He was previously arrested over the murder of innocent Joseph Rafferty, who was shot dead in Dublin after confronting an IRA-linked thug who had attacked his sisters. Day was later released without charge.

While the New IRA has exper­tise provided by former Provos, they are not believed to have access to large amounts of explo­sives like the Provos did.

"They are capable of carrying out bomb attacks but they are more likely to be small car bombs or pipe bombs. They only have access to a relatively small amount of semtex. The bomb placed on the van in Belfast only contained a small amount of semtex," said a source

Gardai foiled a major New IRA bomb plot after arresting two men in Louth two years ago. The men were a few hundred metres from the border when gardai stopped them with an adapted 50litre beer keg, 50kg of ammonium nitrate homemade explo­sives, an improvised steel booster tube and an improvised time and power unit at Kilcurry Church, Co Louth on May 25, 2014.

Garret Mulley from Aisling Park, Dun­dalk and David Gallagher from Marley Court, Drogheda, are both serving sentences for that bomb plot.

Another group known as Oglaigh na hEireann was previously considered a major threat and had been linked to a number of bombings and shootings in the north in recent years.

The group is a small organisation but is also understood to work with the New IRA on certain operations. However, the group suffered a major blow after suspected leading members were arrest­ed and charged with offences including directing terrorism last year.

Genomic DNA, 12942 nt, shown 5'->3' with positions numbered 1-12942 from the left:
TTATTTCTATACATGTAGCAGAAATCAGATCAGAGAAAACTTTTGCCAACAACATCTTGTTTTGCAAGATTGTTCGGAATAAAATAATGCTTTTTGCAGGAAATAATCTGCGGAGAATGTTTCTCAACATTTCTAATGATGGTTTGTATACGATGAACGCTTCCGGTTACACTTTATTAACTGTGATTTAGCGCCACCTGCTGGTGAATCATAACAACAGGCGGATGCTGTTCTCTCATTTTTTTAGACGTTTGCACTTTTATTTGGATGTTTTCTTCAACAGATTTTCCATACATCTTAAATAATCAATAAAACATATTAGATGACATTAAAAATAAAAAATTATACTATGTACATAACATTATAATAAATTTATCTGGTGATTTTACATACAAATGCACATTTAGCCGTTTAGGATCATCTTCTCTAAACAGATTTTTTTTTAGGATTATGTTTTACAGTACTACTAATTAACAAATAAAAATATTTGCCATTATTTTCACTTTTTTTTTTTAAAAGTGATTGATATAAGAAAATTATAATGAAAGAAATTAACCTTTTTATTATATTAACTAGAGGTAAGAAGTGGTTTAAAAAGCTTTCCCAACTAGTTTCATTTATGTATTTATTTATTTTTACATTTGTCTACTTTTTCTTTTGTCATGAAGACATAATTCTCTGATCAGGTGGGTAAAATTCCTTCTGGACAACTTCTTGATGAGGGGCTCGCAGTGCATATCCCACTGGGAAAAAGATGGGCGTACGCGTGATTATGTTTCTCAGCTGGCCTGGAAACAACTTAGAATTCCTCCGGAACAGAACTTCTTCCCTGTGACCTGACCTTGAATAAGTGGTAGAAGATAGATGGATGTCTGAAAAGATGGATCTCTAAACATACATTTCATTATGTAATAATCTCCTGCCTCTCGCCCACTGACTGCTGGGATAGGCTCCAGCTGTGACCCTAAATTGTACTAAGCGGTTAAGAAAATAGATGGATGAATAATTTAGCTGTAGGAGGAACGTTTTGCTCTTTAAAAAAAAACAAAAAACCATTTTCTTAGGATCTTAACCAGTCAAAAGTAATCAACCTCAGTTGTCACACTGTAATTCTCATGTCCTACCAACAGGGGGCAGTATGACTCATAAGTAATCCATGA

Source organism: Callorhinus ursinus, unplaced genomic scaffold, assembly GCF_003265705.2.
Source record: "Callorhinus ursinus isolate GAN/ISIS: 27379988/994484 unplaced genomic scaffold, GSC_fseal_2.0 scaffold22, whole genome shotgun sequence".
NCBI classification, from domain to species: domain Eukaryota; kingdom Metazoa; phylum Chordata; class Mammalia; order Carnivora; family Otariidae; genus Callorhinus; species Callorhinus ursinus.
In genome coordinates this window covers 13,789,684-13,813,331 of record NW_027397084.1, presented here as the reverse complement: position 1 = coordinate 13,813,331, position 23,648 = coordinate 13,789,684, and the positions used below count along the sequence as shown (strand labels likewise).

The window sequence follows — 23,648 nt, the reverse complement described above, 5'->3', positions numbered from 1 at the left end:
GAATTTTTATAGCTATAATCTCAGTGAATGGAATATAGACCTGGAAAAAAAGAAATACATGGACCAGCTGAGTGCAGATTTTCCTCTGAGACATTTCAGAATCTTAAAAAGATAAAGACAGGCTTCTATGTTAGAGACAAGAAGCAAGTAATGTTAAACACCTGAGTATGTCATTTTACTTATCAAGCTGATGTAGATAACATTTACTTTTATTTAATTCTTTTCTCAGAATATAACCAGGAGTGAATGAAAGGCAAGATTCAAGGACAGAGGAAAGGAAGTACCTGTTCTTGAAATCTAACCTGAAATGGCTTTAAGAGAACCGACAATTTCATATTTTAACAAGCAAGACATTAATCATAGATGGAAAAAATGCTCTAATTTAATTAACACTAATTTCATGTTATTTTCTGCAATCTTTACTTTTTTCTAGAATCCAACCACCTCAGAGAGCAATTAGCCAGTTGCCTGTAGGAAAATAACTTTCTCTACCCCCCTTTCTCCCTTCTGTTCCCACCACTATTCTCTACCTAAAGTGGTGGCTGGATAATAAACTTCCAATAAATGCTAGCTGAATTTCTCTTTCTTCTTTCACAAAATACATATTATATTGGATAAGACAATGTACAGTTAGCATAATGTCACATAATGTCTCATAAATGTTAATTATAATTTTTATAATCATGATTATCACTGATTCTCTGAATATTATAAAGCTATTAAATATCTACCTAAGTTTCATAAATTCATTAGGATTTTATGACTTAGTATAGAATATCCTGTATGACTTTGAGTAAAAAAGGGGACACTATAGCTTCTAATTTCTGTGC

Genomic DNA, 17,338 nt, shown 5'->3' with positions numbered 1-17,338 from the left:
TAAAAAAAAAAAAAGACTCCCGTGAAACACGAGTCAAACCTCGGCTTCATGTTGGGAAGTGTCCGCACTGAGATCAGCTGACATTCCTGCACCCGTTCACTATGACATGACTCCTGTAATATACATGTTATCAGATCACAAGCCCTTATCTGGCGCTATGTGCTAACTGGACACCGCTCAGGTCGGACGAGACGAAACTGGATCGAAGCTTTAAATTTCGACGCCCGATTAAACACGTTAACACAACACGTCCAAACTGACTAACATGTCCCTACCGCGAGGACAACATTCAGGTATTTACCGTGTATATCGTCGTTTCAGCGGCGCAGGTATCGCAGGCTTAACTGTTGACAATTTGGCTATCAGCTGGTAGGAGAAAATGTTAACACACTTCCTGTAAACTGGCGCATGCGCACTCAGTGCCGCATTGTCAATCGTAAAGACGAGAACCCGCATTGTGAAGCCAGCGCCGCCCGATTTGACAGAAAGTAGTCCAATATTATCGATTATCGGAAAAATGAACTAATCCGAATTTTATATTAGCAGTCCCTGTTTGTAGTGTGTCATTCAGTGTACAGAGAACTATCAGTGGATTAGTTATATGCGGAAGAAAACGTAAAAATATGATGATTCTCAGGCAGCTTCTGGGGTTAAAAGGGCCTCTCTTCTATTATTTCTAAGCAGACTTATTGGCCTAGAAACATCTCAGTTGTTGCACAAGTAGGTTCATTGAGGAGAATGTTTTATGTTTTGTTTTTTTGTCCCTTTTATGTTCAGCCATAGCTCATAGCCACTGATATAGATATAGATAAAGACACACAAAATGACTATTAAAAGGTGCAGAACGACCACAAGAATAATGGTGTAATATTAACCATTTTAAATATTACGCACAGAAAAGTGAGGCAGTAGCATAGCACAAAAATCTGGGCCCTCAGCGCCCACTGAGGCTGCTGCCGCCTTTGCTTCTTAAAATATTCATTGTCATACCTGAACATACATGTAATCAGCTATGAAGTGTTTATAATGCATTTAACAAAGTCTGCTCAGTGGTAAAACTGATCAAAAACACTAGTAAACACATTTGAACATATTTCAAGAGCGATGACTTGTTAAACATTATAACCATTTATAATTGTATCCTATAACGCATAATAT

Among them was Seamus McGrane from Domiskin, Co Louth, who was charged with terror offences after being arrested a week before Prince Charles' visit to Ireland.

McGrane was previously in­volved in a Real IRA weapons training camp in Meath where Alan Ryan was arrested while still a teenager. He is suspected of leaving the Real IRA to form OnH.

However, sources say the different groups are willing to work with each other on certain operations.

There are cur­rently at least three groups claiming to be the Conti­nuity IRA. One is loyal to Republican Sinn Fein, led by Des Dalton.

Another CIRA is loyal to Continuity Sinn Fein, led by Limerick man Joe 'Tiny' Lynch and former Provo bombmaker Pat­rick 'Mooch' Blair from South Armagh. Blair was previously named in the House of Commons as helping "to construct the Omagh bomb" which was carried out the Real IRA but he has always denied involvement.

Lynch and Blair were among a dozen dissidents arrested in a security oper­ation in Newry two years ago. MI5 had secretly recorded members of the CIRA faction as they plotted to target judges and police officers in the north and dis­cussed bomb plots, weapons training and fundraising activities.

"There is a lot of fluidity between the republican groups and so many factions and splinter groups that it is almost impossible to know where every alle­giance lies at one point in time," said a source. "But they will all claim to be the real deal."

The INLA, however, is now regarded as purely a criminal organisation by security services. The group is heavily involved in protection rackets against business owners and drug dealers and is heavily involved in pub door security.

One is led by Dessie O'Hare and an­other man who cannot be named as he is currently before the courts. The fact that the man before the courts is not being tried in the Special Criminal Court is evidence that the gardai treat the group as a criminal gang rather than dissident terrorists.